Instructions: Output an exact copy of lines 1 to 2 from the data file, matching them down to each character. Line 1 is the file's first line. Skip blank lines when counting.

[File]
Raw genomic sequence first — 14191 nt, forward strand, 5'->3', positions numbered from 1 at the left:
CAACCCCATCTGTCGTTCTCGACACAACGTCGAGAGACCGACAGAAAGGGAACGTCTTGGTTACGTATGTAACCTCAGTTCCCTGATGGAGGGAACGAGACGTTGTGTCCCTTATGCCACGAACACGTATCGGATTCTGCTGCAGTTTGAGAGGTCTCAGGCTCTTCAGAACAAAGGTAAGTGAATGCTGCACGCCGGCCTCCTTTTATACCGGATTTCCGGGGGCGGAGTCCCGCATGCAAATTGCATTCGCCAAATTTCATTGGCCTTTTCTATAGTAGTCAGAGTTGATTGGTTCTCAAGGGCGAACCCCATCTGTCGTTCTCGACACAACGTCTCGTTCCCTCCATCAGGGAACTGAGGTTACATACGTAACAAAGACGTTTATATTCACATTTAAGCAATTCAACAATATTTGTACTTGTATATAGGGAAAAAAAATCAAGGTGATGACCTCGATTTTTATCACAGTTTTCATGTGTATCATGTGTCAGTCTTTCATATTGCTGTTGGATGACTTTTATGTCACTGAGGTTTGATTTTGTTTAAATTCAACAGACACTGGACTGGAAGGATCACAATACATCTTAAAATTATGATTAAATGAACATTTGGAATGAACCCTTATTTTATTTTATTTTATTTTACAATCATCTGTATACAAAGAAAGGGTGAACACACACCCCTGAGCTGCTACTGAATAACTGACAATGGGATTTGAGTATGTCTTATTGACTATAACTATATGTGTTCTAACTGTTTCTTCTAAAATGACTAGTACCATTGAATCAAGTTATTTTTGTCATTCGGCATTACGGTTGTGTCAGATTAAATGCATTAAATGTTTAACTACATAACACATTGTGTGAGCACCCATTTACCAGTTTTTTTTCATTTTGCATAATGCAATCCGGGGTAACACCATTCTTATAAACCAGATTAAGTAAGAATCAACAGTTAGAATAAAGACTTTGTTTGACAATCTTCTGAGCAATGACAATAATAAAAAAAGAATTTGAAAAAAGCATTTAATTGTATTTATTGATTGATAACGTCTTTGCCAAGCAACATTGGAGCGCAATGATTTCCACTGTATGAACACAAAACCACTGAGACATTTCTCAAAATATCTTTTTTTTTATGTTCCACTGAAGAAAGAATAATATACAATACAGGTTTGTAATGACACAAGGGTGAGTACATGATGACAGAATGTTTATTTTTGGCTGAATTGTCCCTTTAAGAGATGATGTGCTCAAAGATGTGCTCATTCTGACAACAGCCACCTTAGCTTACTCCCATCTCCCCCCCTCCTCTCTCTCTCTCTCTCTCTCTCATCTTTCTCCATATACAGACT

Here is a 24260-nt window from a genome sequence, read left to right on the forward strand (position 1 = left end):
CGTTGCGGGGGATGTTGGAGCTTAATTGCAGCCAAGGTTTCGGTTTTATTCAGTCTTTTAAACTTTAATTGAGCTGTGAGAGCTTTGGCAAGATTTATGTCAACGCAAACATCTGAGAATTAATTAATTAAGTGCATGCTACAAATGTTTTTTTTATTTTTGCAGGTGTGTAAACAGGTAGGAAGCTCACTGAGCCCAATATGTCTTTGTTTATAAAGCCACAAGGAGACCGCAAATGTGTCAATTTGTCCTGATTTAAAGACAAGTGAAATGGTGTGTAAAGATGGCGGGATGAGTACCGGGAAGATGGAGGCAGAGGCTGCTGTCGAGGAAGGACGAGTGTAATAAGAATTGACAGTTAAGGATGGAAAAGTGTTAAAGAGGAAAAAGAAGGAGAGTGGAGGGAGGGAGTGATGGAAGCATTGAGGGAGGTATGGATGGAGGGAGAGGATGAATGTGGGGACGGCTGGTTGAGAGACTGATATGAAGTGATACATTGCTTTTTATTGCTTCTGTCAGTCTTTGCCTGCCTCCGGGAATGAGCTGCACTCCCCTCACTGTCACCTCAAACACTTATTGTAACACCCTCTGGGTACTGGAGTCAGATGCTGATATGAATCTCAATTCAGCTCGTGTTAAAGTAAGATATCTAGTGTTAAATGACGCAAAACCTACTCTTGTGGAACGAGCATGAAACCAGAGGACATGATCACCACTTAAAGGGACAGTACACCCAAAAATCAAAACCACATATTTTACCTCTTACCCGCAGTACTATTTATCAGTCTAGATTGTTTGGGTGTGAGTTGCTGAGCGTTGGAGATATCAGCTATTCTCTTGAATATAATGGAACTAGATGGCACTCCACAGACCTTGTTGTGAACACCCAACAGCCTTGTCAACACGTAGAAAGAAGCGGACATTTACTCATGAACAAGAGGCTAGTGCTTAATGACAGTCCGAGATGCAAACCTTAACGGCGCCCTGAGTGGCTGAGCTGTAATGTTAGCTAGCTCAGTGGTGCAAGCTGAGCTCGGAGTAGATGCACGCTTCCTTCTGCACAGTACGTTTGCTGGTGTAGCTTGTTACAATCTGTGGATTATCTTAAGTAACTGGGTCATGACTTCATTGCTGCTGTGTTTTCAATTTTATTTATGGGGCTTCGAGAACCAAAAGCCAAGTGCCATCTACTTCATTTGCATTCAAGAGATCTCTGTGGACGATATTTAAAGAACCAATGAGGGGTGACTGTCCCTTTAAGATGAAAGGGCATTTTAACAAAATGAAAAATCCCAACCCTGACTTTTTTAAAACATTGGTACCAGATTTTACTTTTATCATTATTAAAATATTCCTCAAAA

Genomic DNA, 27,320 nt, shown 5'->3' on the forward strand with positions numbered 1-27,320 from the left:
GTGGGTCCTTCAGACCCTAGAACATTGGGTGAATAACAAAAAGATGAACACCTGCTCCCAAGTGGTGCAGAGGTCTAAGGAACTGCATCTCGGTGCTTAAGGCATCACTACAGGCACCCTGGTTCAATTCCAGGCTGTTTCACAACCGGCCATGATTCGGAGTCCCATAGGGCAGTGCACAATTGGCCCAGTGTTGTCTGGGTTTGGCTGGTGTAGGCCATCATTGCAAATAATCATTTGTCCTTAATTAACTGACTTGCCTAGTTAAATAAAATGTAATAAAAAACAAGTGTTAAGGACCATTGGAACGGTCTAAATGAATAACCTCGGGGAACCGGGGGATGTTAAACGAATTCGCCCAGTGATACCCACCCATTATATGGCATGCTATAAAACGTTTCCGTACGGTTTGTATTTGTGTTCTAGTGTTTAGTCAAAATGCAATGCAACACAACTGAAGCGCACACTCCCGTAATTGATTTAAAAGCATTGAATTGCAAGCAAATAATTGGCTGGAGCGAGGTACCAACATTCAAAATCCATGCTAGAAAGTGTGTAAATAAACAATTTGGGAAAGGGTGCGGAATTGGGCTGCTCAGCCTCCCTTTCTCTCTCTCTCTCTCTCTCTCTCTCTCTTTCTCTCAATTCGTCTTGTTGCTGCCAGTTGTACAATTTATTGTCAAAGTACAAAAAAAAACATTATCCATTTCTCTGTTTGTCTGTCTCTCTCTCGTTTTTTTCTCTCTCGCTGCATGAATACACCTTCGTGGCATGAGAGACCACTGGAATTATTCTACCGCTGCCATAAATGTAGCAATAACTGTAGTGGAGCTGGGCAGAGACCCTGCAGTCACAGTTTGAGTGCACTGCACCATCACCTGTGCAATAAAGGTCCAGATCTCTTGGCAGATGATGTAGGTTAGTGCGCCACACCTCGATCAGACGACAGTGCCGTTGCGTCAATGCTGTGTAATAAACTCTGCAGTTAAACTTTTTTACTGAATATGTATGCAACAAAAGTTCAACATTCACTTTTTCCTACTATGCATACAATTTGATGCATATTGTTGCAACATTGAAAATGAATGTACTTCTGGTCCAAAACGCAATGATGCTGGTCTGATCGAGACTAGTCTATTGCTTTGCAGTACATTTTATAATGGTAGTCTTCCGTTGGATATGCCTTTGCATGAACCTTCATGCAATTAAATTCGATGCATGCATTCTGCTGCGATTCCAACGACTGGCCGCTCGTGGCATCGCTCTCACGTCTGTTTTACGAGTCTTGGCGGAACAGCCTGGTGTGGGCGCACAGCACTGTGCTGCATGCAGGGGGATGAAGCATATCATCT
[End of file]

Raw genomic sequence first — 14191 nt, forward strand, 5'->3', positions numbered from 1 at the left:
CAACCCCATCTGTCGTTCTCGACACAACGTCGAGAGACCGACAGAAAGGGAACGTCTTGGTTACGTATGTAACCTCAGTTCCCTGATGGAGGGAACGAGACGTTGTGTCCCTTATGCCACGAACACGTATCGGATTCTGCTGCAGTTTGAGAGGTCTCAGGCTCTTCAGAACAAAGGTAAGTGAATGCTGCACGCCGGCCTCCTTTTATACCGGATTTCCGGGGGCGGAGTCCCGCATGCAAATTGCATTCGCCAAATTTCATTGGCCTTTTCTATAGTAGTCAGAGTTGATTGGTTCTCAAGGGCGAACCCCATCTGTCGTTCTCGACACAACGTCTCGTTCCCTCCATCAGGGAACTGAGGTTACATACGTAACAAAGACGTTTATATTCACATTTAAGCAATTCAACAATATTTGTACTTGTATATAGGGAAAAAAAATCAAGGTGATGACCTCGATTTTTATCACAGTTTTCATGTGTATCATGTGTCAGTCTTTCATATTGCTGTTGGATGACTTTTATGTCACTGAGGTTTGATTTTGTTTAAATTCAACAGACACTGGACTGGAAGGATCACAATACATCTTAAAATTATGATTAAATGAACATTTGGAATGAACCCTTATTTTATTTTATTTTATTTTACAATCATCTGTATACAAAGAAAGGGTGAACACACACCCCTGAGCTGCTACTGAATAACTGACAATGGGATTTGAGTATGTCTTATTGACTATAACTATATGTGTTCTAACTGTTTCTTCTAAAATGACTAGTACCATTGAATCAAGTTATTTTTGTCATTCGGCATTACGGTTGTGTCAGATTAAATGCATTAAATGTTTAACTACATAACACATTGTGTGAGCACCCATTTACCAGTTTTTTTTCATTTTGCATAATGCAATCCGGGGTAACACCATTCTTATAAACCAGATTAAGTAAGAATCAACAGTTAGAATAAAGACTTTGTTTGACAATCTTCTGAGCAATGACAATAATAAAAAAAGAATTTGAAAAAAGCATTTAATTGTATTTATTGATTGATAACGTCTTTGCCAAGCAACATTGGAGCGCAATGATTTCCACTGTATGAACACAAAACCACTGAGACATTTCTCAAAATATCTTTTTTTTTATGTTCCACTGAAGAAAGAATAATATACAATACAGGTTTGTAATGACACAAGGGTGAGTACATGATGACAGAATGTTTATTTTTGGCTGAATTGTCCCTTTAAGAGATGATGTGCTCAAAGATGTGCTCATTCTGACAACAGCCACCTTAGCTTACTCCCATCTCCCCCCCTCCTCTCTCTCTCTCTCTCTCTCTCATCTTTCTCCATATACAGACT